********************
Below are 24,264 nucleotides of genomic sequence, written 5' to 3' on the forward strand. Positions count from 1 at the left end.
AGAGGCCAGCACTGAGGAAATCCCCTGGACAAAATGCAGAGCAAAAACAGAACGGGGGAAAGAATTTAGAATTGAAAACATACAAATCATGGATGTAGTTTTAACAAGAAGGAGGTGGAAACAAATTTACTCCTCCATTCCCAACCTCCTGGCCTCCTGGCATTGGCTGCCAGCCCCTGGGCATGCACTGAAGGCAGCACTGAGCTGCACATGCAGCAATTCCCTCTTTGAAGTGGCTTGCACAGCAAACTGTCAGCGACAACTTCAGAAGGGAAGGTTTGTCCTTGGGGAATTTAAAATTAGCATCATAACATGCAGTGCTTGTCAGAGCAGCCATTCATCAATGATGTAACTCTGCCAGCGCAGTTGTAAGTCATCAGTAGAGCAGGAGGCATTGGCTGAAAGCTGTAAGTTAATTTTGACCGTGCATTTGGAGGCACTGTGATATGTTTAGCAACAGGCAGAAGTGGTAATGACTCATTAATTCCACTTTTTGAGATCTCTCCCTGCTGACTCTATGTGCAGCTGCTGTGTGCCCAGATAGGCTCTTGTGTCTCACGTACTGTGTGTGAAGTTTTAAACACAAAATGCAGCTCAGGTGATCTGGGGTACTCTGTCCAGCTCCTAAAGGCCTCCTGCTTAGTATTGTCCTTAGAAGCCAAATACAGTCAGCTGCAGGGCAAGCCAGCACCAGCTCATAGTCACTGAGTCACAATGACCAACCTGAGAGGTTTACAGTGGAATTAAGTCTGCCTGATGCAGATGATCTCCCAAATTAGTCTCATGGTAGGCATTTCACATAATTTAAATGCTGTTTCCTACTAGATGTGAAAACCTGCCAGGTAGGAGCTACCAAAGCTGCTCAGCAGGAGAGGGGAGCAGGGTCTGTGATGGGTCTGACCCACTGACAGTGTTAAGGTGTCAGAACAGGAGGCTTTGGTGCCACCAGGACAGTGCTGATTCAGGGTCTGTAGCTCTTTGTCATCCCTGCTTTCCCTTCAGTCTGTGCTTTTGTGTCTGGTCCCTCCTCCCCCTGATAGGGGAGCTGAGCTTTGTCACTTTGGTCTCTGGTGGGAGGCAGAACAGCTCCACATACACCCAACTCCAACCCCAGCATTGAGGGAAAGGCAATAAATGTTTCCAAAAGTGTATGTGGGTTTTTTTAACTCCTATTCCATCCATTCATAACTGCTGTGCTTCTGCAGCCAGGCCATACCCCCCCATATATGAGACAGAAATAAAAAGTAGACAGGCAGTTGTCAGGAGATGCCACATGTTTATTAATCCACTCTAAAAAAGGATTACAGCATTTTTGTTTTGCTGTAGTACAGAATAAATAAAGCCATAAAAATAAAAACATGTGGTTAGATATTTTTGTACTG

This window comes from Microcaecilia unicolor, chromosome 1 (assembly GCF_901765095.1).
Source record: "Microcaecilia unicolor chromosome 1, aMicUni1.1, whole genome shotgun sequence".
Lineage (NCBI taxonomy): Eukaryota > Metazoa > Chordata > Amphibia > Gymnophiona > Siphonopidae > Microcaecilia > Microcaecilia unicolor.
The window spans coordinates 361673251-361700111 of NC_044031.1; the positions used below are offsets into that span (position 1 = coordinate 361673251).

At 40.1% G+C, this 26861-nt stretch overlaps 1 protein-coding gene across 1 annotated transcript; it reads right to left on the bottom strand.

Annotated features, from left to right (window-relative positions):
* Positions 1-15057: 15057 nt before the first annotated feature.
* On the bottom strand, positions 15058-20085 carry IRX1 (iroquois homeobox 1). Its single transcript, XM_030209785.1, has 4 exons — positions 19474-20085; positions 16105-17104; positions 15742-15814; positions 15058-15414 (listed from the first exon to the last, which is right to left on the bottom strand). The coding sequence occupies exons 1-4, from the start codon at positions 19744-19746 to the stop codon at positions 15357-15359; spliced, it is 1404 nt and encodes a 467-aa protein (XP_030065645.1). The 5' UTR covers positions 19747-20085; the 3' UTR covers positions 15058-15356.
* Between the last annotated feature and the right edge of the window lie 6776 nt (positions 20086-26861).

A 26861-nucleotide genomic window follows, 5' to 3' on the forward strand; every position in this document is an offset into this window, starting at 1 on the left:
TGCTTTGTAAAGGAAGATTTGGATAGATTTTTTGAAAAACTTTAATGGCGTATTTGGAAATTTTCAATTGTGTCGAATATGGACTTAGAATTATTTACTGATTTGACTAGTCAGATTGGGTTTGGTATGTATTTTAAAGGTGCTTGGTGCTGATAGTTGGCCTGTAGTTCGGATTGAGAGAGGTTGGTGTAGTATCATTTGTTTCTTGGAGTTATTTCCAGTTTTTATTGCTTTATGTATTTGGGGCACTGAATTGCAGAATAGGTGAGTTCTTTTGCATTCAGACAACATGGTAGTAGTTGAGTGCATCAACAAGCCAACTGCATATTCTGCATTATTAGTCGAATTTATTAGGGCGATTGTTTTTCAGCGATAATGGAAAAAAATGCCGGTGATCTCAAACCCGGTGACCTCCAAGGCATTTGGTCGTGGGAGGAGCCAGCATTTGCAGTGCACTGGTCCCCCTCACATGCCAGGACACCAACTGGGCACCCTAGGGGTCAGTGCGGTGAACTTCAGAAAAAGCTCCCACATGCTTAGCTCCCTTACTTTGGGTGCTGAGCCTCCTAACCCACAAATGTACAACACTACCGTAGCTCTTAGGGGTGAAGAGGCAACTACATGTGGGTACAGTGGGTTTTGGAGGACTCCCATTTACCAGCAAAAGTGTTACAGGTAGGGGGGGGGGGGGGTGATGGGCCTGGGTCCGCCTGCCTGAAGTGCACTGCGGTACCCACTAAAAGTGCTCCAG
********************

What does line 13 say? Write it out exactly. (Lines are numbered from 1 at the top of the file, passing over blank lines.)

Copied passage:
TGCTTTGTAAAGGAAGATTTGGATAGATTTTTTGAAAAACTTTAATGGCGTATTTGGAAATTTTCAATTGTGTCGAATATGGACTTAGAATTATTTACTGATTTGACTAGTCAGATTGGGTTTGGTATGTATTTTAAAGGTGCTTGGTGCTGATAGTTGGCCTGTAGTTCGGATTGAGAGAGGTTGGTGTAGTATCATTTGTTTCTTGGAGTTATTTCCAGTTTTTATTGCTTTATGTATTTGGGGCACTGAATTGCAGAATAGGTGAGTTCTTTTGCATTCAGACAACATGGTAGTAGTTGAGTGCATCAACAAGCCAACTGCATATTCTGCATTATTAGTCGAATTTATTAGGGCGATTGTTTTTCAGCGATAATGGAAAAAAATGCCGGTGATCTCAAACCCGGTGACCTCCAAGGCATTTGGTCGTGGGAGGAGCCAGCATTTGCAGTGCACTGGTCCCCCTCACATGCCAGGACACCAACTGGGCACCCTAGGGGTCAGTGCGGTGAACTTCAGAAAAAGCTCCCACATGCTTAGCTCCCTTACTTTGGGTGCTGAGCCTCCTAACCCACAAATGTACAACACTACCGTAGCTCTTAGGGGTGAAGAGGCAACTACATGTGGGTACAGTGGGTTTTGGAGGACTCCCATTTACCAGCAAAAGTGTTACAGGTAGGGGGGGGGGGGGGTGATGGGCCTGGGTCCGCCTGCCTGAAGTGCACTGCGGTACCCACTAAAAGTGCTCCAG